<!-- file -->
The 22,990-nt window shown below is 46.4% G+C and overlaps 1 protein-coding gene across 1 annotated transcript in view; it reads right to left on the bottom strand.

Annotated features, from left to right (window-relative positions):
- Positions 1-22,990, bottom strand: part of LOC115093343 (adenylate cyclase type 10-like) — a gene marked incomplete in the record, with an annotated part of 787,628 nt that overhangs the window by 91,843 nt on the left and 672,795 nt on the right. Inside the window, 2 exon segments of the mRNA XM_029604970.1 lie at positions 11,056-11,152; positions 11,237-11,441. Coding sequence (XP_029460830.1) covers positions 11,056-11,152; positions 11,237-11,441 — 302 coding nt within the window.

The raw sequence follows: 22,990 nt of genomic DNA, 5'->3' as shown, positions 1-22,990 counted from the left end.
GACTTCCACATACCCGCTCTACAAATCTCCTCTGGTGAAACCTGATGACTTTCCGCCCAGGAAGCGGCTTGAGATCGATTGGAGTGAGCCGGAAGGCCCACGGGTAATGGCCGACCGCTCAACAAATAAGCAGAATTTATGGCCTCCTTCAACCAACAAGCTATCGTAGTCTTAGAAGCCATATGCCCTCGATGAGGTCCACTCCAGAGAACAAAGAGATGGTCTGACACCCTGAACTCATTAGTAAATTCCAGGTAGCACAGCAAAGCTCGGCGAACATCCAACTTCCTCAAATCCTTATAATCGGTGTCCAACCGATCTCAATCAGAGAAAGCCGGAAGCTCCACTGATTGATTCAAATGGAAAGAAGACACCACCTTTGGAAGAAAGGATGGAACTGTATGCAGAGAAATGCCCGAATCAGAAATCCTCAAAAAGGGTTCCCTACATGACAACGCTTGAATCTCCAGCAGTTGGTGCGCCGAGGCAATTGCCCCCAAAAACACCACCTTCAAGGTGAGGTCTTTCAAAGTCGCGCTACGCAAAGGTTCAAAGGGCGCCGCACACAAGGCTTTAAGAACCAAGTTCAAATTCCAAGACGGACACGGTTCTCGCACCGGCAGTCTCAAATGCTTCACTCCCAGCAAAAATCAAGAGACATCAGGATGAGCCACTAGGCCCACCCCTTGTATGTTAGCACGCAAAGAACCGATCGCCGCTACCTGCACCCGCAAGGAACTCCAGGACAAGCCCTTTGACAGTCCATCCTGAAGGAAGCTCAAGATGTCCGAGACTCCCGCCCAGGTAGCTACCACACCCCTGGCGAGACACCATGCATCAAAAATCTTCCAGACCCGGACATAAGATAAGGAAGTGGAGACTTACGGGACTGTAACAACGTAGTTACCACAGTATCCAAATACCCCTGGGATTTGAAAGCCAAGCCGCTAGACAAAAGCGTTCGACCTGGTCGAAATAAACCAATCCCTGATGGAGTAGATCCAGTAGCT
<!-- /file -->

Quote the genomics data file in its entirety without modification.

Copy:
The 22,990-nt window shown below is 46.4% G+C and overlaps 1 protein-coding gene across 1 annotated transcript in view; it reads right to left on the bottom strand.

Annotated features, from left to right (window-relative positions):
- Positions 1-22,990, bottom strand: part of LOC115093343 (adenylate cyclase type 10-like) — a gene marked incomplete in the record, with an annotated part of 787,628 nt that overhangs the window by 91,843 nt on the left and 672,795 nt on the right. Inside the window, 2 exon segments of the mRNA XM_029604970.1 lie at positions 11,056-11,152; positions 11,237-11,441. Coding sequence (XP_029460830.1) covers positions 11,056-11,152; positions 11,237-11,441 — 302 coding nt within the window.

The raw sequence follows: 22,990 nt of genomic DNA, 5'->3' as shown, positions 1-22,990 counted from the left end.
GACTTCCACATACCCGCTCTACAAATCTCCTCTGGTGAAACCTGATGACTTTCCGCCCAGGAAGCGGCTTGAGATCGATTGGAGTGAGCCGGAAGGCCCACGGGTAATGGCCGACCGCTCAACAAATAAGCAGAATTTATGGCCTCCTTCAACCAACAAGCTATCGTAGTCTTAGAAGCCATATGCCCTCGATGAGGTCCACTCCAGAGAACAAAGAGATGGTCTGACACCCTGAACTCATTAGTAAATTCCAGGTAGCACAGCAAAGCTCGGCGAACATCCAACTTCCTCAAATCCTTATAATCGGTGTCCAACCGATCTCAATCAGAGAAAGCCGGAAGCTCCACTGATTGATTCAAATGGAAAGAAGACACCACCTTTGGAAGAAAGGATGGAACTGTATGCAGAGAAATGCCCGAATCAGAAATCCTCAAAAAGGGTTCCCTACATGACAACGCTTGAATCTCCAGCAGTTGGTGCGCCGAGGCAATTGCCCCCAAAAACACCACCTTCAAGGTGAGGTCTTTCAAAGTCGCGCTACGCAAAGGTTCAAAGGGCGCCGCACACAAGGCTTTAAGAACCAAGTTCAAATTCCAAGACGGACACGGTTCTCGCACCGGCAGTCTCAAATGCTTCACTCCCAGCAAAAATCAAGAGACATCAGGATGAGCCACTAGGCCCACCCCTTGTATGTTAGCACGCAAAGAACCGATCGCCGCTACCTGCACCCGCAAGGAACTCCAGGACAAGCCCTTTGACAGTCCATCCTGAAGGAAGCTCAAGATGTCCGAGACTCCCGCCCAGGTAGCTACCACACCCCTGGCGAGACACCATGCATCAAAAATCTTCCAGACCCGGACATAAGATAAGGAAGTGGAGACTTACGGGACTGTAACAACGTAGTTACCACAGTATCCAAATACCCCTGGGATTTGAAAGCCAAGCCGCTAGACAAAAGCGTTCGACCTGGTCGAAATAAACCAATCCCTGATGGAGTAGATCCAGTAGCT